AIP4WIN: Beginner

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Submitted by bkloppenborg on 04 February 2010

This tutorial provides a step-by-step procedure for processing digital images obtained in “Raw” format to yield insturmental magnitudes. The instrumental magnitudes will be used in the “Finishing Analysis” portion of our tutorial. You will need AIP4Win 2.4.0. If you don’t have this version, a free update is available from Willmann-Bell at: http://www.willbell.com/aip4win/AIP.htm. The tutorial assumes that, in addition to a series of sequential star field images, you also have dark frames, flat frames and flat-dark frames. If your camera has automatic noise reduction, you can use this feature when taking your star and flat images and eliminate the need for darks and flat-darks. Before you begin the tutorial the images from your camera (or tutorial data files) should be copied to a directory on your computer. This will simplify and speed up processing.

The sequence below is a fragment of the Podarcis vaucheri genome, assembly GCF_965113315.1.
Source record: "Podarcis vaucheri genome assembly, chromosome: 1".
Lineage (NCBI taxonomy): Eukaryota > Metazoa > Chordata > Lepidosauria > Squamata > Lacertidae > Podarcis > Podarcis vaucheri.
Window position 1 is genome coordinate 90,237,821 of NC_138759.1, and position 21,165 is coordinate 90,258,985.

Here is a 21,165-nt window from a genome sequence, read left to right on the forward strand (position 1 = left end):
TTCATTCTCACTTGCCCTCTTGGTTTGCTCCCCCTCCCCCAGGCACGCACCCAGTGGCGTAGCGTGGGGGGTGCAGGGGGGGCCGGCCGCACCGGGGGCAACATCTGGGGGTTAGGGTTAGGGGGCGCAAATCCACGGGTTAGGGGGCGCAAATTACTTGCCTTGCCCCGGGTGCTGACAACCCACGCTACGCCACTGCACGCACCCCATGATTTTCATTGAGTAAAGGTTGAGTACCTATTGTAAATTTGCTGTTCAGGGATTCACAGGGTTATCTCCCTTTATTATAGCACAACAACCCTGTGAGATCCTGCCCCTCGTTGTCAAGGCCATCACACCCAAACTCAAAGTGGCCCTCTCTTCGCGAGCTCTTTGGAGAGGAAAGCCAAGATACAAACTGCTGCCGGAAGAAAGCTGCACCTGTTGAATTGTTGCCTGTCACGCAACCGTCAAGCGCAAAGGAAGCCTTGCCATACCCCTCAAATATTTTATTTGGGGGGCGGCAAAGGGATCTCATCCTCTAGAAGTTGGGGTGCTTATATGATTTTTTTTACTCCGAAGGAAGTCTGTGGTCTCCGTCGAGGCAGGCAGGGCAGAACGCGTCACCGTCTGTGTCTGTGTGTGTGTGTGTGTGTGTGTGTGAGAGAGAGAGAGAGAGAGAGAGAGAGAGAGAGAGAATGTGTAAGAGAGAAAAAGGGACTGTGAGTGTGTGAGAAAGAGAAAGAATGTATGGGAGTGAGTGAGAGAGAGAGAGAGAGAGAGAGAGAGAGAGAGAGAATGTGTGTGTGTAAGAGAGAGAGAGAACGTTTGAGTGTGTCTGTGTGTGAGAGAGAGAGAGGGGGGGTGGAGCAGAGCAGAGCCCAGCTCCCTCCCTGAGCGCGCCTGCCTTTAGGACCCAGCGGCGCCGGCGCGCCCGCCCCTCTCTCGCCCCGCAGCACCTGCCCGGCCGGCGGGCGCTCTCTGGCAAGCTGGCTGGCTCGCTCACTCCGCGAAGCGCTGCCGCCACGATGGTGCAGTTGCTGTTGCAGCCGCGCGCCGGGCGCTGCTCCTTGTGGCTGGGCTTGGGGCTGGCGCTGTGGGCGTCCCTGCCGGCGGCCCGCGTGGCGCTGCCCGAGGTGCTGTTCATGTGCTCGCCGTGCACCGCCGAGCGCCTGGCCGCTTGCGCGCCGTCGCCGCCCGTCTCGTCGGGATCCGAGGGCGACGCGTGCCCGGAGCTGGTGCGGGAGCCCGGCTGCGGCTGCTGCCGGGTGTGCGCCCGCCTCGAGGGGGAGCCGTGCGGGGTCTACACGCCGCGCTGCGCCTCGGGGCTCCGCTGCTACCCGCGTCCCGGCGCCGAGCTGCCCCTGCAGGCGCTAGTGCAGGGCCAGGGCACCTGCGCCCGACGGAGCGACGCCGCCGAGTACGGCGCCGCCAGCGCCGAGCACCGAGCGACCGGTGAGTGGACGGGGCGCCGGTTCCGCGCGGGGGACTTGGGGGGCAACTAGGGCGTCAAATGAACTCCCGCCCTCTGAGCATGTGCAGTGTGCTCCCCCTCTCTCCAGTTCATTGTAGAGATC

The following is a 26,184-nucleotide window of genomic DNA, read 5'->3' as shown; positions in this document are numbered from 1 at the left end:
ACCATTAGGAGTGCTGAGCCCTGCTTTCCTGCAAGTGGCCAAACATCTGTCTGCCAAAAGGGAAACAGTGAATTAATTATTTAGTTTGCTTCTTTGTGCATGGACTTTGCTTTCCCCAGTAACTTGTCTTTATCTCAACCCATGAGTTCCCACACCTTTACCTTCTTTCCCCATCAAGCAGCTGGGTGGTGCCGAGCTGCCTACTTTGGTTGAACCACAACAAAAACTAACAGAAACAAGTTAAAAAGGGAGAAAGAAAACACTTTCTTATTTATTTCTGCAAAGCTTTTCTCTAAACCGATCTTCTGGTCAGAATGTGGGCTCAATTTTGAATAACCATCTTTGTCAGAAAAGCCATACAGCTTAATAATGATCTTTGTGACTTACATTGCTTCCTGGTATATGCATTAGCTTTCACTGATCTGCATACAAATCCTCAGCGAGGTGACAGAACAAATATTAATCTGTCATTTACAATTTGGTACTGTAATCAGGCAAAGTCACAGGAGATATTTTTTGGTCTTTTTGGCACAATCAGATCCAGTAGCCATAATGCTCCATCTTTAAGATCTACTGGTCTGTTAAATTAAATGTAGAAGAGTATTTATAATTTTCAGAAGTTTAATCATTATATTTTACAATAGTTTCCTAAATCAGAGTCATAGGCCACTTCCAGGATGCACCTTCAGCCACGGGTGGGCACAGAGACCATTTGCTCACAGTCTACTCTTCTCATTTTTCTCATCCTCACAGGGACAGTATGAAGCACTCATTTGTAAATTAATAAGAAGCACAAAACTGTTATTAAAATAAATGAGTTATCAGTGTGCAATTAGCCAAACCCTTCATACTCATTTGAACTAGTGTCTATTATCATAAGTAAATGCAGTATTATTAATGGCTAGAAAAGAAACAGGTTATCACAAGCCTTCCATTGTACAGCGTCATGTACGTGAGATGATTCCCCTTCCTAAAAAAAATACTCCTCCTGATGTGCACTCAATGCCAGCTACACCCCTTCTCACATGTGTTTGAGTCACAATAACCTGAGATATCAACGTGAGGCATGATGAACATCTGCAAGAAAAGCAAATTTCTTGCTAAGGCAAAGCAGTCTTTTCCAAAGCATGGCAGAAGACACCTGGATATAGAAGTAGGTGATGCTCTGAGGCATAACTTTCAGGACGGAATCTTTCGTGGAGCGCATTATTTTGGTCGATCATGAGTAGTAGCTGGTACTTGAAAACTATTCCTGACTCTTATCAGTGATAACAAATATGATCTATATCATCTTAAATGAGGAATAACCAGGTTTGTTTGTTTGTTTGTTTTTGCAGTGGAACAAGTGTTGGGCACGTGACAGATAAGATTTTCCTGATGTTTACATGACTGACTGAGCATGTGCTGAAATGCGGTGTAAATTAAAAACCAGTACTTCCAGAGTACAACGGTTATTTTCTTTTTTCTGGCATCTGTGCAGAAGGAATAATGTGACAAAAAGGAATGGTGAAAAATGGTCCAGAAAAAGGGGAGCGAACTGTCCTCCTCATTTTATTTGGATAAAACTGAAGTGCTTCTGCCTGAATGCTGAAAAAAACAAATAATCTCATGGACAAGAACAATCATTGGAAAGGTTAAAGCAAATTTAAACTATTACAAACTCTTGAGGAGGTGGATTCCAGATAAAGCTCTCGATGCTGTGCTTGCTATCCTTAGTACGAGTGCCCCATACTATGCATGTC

Using AIP4Win, we will:

1. Convert images in “Raw” format to green-channel grayscale “FITS” images.

2. Setup Calibration

3. Calibrate and stack the images

4. Obtain “instrumental magnitudes” for the variable and comparison stars.

After completing these steps, the instrumental magnitudes are entered into a spreadsheet to yield calibrated magnitudes suitable for submission to AAVSO.

This tutorial was written by Tom Pearson with editing changes by Paul Lloyd, GMara and bkloppenborg.

 

AIP4Win Processing

 

Step 1. Convert images in “Raw” format to green-channel grayscale “FITS” images.

 

1. After opening AIP4Win, go to the menu across the top of the screen and click “Preferences/ DSLR Conversion Settings”.